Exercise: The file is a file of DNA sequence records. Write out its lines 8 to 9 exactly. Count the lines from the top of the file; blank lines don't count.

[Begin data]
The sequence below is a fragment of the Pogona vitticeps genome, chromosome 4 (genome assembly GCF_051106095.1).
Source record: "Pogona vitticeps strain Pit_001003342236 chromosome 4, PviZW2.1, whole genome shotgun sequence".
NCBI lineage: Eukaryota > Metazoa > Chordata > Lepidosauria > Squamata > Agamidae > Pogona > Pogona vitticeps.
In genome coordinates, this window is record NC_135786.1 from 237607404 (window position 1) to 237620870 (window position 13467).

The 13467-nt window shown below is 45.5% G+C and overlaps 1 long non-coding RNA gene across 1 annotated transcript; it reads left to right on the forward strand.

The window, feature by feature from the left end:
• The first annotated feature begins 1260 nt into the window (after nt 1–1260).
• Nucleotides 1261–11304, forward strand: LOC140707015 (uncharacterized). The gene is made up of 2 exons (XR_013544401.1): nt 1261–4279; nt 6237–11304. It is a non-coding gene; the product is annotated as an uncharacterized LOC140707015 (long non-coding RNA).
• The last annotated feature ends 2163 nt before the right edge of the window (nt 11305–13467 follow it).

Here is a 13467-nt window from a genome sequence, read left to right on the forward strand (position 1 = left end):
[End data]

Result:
• Nucleotides 1261–11304, forward strand: LOC140707015 (uncharacterized). The gene is made up of 2 exons (XR_013544401.1): nt 1261–4279; nt 6237–11304. It is a non-coding gene; the product is annotated as an uncharacterized LOC140707015 (long non-coding RNA).
• The last annotated feature ends 2163 nt before the right edge of the window (nt 11305–13467 follow it).